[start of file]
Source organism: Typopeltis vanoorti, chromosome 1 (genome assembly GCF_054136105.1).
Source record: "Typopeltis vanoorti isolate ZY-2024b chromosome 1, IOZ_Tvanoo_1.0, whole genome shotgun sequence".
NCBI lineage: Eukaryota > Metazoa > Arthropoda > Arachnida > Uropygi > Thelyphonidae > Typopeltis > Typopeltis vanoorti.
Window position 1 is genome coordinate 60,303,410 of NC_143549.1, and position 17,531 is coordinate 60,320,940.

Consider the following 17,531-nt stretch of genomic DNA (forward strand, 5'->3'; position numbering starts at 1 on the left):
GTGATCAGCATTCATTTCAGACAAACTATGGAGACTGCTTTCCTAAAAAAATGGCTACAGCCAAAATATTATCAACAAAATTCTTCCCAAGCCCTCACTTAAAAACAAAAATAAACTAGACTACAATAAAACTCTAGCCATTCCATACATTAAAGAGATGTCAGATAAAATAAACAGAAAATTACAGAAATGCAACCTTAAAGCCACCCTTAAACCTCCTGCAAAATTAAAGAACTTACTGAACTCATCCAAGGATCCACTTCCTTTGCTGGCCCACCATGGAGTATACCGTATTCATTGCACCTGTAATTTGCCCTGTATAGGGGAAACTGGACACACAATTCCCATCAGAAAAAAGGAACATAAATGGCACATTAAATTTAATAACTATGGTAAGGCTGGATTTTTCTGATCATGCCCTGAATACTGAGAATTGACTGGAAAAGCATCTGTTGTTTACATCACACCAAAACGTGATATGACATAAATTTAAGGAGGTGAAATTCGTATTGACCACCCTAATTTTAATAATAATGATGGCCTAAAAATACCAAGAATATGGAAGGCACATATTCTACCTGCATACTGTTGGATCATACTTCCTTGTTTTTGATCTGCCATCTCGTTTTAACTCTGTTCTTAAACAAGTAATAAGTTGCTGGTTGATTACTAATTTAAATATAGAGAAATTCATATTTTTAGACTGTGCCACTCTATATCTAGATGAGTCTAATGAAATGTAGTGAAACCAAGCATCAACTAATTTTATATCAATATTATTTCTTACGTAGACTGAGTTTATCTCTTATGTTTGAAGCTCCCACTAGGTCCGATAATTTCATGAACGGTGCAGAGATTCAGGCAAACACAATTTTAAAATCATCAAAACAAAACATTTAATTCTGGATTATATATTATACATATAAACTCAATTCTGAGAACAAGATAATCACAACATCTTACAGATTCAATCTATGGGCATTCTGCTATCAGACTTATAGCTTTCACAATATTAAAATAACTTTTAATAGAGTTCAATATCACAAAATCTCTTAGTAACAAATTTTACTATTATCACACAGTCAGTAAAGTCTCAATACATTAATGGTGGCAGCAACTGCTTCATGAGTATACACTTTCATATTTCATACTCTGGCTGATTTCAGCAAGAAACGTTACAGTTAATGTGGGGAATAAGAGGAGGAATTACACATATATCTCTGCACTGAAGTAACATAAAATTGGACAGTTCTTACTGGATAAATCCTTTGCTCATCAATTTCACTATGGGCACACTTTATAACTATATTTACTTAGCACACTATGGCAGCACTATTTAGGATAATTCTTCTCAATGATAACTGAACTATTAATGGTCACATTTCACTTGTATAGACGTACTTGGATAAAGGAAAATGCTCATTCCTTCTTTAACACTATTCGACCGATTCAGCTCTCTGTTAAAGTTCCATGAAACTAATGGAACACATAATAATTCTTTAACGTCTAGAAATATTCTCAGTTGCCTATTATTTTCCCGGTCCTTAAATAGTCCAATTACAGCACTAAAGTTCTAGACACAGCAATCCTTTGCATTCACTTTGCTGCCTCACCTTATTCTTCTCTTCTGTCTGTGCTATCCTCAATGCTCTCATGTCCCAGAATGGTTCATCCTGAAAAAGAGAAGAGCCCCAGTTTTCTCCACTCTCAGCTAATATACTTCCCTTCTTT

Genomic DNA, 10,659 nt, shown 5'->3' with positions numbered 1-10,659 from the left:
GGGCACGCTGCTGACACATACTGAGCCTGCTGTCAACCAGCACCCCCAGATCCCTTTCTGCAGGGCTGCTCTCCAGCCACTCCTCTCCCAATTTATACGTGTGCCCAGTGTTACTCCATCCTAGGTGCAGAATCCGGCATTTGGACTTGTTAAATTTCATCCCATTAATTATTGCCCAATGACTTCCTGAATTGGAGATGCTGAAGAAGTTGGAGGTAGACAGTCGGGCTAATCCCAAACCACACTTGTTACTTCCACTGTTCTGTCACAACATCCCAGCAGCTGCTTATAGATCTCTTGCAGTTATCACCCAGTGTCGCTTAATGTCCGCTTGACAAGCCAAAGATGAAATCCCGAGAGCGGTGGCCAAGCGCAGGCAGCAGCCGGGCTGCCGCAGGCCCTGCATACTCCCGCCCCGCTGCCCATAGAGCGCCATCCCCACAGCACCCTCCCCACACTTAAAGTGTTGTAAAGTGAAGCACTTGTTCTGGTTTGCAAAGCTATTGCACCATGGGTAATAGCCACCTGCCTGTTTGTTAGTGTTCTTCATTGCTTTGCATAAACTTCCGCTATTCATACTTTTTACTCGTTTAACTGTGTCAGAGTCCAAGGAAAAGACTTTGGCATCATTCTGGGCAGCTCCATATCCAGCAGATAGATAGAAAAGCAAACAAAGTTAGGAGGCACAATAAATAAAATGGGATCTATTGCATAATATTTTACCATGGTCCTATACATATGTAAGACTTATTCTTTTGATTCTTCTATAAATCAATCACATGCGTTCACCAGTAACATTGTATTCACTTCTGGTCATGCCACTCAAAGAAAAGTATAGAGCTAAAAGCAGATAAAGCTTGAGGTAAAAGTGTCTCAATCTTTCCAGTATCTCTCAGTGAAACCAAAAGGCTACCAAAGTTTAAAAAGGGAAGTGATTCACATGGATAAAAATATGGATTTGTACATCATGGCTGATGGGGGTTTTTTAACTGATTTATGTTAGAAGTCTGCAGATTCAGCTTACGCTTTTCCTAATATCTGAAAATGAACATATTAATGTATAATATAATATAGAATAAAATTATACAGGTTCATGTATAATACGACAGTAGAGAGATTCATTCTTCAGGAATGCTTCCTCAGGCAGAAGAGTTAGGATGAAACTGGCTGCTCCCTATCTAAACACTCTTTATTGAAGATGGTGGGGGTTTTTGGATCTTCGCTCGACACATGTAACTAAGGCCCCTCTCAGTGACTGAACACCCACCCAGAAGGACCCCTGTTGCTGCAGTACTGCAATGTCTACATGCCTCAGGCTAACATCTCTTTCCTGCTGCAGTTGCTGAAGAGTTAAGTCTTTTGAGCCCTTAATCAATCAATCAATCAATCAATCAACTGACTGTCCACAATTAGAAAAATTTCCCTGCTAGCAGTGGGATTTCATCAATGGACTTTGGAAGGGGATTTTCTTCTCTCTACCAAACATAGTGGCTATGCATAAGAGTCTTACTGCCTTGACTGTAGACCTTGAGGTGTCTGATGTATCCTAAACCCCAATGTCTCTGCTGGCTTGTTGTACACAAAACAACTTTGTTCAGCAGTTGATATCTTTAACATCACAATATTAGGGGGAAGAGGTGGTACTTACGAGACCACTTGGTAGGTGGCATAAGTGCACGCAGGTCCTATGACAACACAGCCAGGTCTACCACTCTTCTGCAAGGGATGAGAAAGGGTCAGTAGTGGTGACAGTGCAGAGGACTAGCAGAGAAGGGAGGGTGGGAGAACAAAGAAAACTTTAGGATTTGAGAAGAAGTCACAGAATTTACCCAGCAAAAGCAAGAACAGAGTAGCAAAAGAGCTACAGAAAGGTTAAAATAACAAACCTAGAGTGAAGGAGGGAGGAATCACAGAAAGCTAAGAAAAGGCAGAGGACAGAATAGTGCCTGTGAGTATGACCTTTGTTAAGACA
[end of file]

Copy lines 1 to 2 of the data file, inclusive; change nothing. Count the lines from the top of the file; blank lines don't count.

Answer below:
Source organism: Typopeltis vanoorti, chromosome 1 (genome assembly GCF_054136105.1).
Source record: "Typopeltis vanoorti isolate ZY-2024b chromosome 1, IOZ_Tvanoo_1.0, whole genome shotgun sequence".